The different crop management practices involved in conventional farming that include mixing of soil by tillage frequently and then leaving the soil exposed during significant periods of time lead to rising oxidation of organic matter and also reduces the levels of organic matter significantly thereby increasing the risks of soil erosion (Glinski, Horabik & Lipiec, 2011, p.527). It was during the 1990s that the crop management practices involved in conventional farming were questioned owing to the heavy use of chemicals. These chemicals had the potential ability to cause environmental degradation (Hunter, 2004, p.45). Studies have revealed that the quality of the soil under such farming practices have been poor thereby increasing the costs of the products as well as health. Considering these effects the long term sustainability of the conventional farming has been questioned against the alternative practices being available. Indirect costs including the offsite damage from erosion of soil, pollution in the surface and ground water, hazards to health of both human and animal, and damage to wildlife from conventional farming practices are at the moment tolerated by the humanity (Reganold, n.d.).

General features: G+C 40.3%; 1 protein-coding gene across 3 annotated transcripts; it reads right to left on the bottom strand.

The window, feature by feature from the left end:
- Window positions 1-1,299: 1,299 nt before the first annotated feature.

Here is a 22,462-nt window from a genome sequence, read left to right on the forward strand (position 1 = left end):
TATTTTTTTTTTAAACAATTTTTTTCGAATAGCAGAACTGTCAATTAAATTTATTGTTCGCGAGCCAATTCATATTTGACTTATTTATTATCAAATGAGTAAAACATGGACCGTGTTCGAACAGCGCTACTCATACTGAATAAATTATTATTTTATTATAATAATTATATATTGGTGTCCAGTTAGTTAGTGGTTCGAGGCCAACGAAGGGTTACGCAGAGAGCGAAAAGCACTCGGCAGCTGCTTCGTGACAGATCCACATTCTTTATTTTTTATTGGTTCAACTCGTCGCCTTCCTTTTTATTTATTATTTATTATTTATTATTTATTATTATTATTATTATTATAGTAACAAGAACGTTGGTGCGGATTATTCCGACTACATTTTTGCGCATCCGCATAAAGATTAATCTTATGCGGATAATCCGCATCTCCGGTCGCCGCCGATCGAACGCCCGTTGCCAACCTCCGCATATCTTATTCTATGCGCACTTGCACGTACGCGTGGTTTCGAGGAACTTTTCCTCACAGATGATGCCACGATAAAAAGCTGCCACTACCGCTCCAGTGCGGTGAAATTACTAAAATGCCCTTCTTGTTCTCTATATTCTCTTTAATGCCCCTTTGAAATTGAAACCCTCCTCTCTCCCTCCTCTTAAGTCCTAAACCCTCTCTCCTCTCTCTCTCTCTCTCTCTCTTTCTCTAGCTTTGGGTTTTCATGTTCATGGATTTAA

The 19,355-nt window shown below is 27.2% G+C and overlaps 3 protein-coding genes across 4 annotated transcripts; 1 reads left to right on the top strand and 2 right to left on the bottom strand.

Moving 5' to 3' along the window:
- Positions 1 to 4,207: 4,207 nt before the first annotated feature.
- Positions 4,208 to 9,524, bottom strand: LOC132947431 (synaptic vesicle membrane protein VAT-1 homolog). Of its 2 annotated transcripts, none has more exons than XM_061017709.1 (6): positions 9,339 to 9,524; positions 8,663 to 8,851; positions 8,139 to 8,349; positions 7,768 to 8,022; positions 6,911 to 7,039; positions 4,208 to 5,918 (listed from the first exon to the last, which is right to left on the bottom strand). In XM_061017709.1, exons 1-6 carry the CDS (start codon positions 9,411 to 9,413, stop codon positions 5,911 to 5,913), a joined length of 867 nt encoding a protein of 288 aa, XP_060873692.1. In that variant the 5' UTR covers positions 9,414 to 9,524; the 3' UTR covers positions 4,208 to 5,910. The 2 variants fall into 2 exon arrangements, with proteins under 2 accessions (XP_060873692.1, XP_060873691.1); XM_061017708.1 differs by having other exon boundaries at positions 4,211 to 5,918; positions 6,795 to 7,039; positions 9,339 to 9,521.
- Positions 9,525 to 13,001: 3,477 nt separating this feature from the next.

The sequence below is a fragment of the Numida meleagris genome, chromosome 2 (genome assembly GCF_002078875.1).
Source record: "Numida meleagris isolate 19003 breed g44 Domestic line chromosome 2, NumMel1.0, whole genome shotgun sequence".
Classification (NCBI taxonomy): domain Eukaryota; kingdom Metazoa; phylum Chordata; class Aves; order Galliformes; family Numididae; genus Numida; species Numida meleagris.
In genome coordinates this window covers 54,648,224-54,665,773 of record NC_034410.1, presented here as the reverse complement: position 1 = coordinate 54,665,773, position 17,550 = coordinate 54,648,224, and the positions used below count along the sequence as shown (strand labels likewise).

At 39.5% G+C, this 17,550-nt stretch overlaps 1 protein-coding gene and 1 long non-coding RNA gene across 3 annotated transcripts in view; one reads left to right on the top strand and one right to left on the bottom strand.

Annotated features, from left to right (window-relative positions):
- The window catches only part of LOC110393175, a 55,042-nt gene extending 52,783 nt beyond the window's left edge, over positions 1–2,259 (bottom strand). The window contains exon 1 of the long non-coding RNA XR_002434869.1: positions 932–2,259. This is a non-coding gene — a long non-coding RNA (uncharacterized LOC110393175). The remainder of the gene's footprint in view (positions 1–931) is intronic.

Conventional farming has proved to have certain negative effects of the quality of the soil. Owing to the exposed nature of the soil, the productivity of the soil tends to get reduced due to wind and water erosion, compaction of soil, soil organic matter getting lost, accompanied by losses in water holding capacity and biological activity.